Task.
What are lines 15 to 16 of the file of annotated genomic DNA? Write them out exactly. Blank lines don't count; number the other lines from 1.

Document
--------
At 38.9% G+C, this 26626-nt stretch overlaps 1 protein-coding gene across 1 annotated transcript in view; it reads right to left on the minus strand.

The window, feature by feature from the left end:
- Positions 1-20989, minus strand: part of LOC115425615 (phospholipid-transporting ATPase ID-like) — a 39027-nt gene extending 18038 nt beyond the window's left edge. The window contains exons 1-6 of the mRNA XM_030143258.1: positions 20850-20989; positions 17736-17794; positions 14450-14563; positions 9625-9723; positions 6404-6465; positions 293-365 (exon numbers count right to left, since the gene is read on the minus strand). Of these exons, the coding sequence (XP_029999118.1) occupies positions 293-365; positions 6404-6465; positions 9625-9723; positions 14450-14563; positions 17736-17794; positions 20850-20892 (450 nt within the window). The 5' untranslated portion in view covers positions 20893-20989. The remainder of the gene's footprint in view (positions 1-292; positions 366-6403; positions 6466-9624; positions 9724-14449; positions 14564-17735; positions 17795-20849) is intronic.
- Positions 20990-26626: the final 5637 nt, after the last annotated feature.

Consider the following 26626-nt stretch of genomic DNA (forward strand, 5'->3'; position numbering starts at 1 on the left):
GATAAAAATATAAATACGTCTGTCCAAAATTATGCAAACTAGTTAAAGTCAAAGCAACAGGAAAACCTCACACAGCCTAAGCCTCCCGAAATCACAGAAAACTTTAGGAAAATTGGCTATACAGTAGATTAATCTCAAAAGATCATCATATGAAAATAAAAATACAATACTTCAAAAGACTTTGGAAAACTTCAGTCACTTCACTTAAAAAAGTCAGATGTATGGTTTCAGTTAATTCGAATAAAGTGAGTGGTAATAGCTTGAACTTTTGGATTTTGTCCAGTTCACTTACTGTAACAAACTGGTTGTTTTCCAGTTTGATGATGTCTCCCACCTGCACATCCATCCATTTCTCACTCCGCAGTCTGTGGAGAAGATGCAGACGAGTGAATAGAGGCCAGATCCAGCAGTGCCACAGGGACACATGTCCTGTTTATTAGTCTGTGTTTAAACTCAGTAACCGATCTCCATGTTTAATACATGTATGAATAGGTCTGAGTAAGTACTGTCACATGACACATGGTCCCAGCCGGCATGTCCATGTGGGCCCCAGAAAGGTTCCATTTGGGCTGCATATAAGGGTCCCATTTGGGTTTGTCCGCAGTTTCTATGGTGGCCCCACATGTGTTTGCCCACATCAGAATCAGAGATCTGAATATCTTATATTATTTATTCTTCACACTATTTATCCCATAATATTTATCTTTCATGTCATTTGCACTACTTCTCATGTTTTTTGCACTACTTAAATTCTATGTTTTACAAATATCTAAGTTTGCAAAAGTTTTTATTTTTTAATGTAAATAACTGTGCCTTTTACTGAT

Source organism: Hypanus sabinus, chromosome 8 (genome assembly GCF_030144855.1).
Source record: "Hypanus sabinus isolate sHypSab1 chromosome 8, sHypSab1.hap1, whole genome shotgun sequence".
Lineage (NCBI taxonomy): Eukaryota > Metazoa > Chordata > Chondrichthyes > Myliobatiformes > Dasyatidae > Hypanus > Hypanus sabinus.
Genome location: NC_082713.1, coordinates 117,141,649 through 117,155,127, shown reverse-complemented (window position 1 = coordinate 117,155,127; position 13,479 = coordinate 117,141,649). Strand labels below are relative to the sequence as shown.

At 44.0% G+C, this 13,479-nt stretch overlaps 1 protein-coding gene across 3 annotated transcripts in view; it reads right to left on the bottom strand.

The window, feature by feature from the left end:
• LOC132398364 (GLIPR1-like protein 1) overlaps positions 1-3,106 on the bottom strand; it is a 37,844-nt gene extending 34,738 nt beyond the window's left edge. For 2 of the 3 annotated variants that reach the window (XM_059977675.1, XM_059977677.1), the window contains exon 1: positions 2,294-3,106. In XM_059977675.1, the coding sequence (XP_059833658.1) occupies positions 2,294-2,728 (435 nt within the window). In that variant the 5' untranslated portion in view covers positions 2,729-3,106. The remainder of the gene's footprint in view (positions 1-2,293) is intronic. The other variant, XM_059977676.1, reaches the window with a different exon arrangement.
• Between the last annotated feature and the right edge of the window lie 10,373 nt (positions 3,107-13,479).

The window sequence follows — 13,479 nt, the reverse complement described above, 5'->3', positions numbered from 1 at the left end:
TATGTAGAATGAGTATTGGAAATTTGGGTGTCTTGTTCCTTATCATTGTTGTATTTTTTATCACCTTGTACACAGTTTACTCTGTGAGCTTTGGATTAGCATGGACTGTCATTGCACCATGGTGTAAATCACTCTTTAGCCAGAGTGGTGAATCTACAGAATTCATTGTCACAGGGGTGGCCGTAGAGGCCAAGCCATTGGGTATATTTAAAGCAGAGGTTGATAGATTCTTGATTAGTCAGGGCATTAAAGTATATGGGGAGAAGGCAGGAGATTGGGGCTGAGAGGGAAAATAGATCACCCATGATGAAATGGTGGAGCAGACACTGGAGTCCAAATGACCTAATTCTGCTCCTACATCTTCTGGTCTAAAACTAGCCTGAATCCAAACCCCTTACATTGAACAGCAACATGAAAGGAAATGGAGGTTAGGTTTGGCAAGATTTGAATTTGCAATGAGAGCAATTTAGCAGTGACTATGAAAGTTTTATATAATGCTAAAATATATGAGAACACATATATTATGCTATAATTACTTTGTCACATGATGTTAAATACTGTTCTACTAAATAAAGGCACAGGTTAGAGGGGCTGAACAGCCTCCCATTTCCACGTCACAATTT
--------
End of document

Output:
The window sequence follows — 13,479 nt, the reverse complement described above, 5'->3', positions numbered from 1 at the left end:
TATGTAGAATGAGTATTGGAAATTTGGGTGTCTTGTTCCTTATCATTGTTGTATTTTTTATCACCTTGTACACAGTTTACTCTGTGAGCTTTGGATTAGCATGGACTGTCATTGCACCATGGTGTAAATCACTCTTTAGCCAGAGTGGTGAATCTACAGAATTCATTGTCACAGGGGTGGCCGTAGAGGCCAAGCCATTGGGTATATTTAAAGCAGAGGTTGATAGATTCTTGATTAGTCAGGGCATTAAAGTATATGGGGAGAAGGCAGGAGATTGGGGCTGAGAGGGAAAATAGATCACCCATGATGAAATGGTGGAGCAGACACTGGAGTCCAAATGACCTAATTCTGCTCCTACATCTTCTGGTCTAAAACTAGCCTGAATCCAAACCCCTTACATTGAACAGCAACATGAAAGGAAATGGAGGTTAGGTTTGGCAAGATTTGAATTTGCAATGAGAGCAATTTAGCAGTGACTATGAAAGTTTTATATAATGCTAAAATATATGAGAACACATATATTATGCTATAATTACTTTGTCACATGATGTTAAATACTGTTCTACTAAATAAAGGCACAGGTTAGAGGGGCTGAACAGCCTCCCATTTCCACGTCACAATTT